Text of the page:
Giving dead lightbulbs a new lease on life


November 22, 2009

The Oyule turn the incandescent bulb into the very thing it replaced

The Oyule turn the incandescent bulb into the very thing it replaced

Everything (well, one thing anyway) old is new again, and vice versa with an oil lamp made from a reclaimed incandescent light globe. The work of industrial designer Sergio Silva, the Oyule lamps are his attempt to “send the bulbs back in time”, at a period when the incandescent bulb is itself being replaced by newer lighting technology.

The bulbs are filled with non-flammable paraffin oil, while a fiberglass wick replaces the filament. To ensure the bulbs don’t pose too much of a fire hazard, Silva has placed a spherical neodymium magnet inside the bulb that corresponds to a steel component embedded in the Oyule’s acrylic base. This ensures the bulbs stay upright.

Such industrial design irony doesn’t come cheap, however. Each hand-made set of two Oyule lamps will be sold in a limited edition of 66 sets for US$650 – including shipping – and will be sent with a certificate of authenticity, numbered and signed by Sergio Silva.

Via 66degrees and Craziest Gadgets

About the Author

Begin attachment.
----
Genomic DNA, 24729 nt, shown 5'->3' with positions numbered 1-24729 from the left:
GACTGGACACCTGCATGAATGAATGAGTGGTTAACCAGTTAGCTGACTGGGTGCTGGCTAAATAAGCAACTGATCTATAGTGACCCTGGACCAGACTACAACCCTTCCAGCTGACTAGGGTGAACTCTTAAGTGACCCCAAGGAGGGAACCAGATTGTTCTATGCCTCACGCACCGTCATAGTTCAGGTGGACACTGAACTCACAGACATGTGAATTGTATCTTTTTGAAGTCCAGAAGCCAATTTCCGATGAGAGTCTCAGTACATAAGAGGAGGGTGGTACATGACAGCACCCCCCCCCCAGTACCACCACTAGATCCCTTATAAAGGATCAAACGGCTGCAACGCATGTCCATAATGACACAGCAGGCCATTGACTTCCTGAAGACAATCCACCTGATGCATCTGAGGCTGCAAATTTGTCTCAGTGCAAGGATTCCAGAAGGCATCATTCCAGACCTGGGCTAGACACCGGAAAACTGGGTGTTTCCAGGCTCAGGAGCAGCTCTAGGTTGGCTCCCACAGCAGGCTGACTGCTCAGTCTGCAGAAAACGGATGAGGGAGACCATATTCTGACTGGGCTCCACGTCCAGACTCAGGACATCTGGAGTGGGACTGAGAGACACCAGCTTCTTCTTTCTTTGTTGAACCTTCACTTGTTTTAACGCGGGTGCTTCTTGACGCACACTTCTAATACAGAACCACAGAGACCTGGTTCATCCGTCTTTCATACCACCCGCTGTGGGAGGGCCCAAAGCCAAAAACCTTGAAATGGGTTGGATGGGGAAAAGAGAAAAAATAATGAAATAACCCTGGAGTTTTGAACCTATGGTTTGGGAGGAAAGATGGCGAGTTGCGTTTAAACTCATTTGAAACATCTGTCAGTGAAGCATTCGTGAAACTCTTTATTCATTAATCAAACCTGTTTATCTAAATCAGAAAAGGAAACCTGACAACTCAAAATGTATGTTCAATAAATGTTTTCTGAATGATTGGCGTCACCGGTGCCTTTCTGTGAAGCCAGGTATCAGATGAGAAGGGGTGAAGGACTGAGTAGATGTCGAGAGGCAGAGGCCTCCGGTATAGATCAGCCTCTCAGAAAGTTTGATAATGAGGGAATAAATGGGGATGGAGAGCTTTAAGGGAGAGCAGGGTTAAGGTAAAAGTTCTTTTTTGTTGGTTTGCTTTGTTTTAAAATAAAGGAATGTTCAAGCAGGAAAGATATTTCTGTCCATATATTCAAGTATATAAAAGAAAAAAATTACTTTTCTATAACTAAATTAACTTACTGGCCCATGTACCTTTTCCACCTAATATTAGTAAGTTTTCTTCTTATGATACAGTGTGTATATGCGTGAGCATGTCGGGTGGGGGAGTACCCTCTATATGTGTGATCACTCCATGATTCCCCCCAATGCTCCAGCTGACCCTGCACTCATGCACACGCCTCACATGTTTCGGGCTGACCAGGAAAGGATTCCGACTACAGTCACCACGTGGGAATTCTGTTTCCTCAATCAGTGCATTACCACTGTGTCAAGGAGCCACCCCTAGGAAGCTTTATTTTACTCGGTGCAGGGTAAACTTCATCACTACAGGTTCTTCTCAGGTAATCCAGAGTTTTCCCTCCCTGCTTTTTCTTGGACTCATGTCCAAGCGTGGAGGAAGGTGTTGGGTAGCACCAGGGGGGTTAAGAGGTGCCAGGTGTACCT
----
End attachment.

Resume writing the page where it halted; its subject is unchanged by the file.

Darren Quick Darren's love of technology started in primary school with a Nintendo Game & Watch Donkey Kong (still functioning) and a Commodore VIC 20 computer (not still functioning). In high school he upgraded to a 286 PC, and he's been following Moore's law ever since. This love of technology continued through a number of university courses and crappy jobs until 2008, when his interests found a home at Gizmag. All articles by Darren Quick

What a perfect way to burn your house down.


There\'s a nice $10 DIY project... and I save 640 bucks!




How does one ignite a flame using non-flammable paraffin?


reverse tech at it\'s best


Grrrr. It really chaps me when I see a designer ripping off something I have seen people making on other DIY websites, workshops and small craft fairs for years before this over priced piece of \"art\" hit the market.

I guess it goes to show that Art is not only in the eye of the beholder but in the name attached to it

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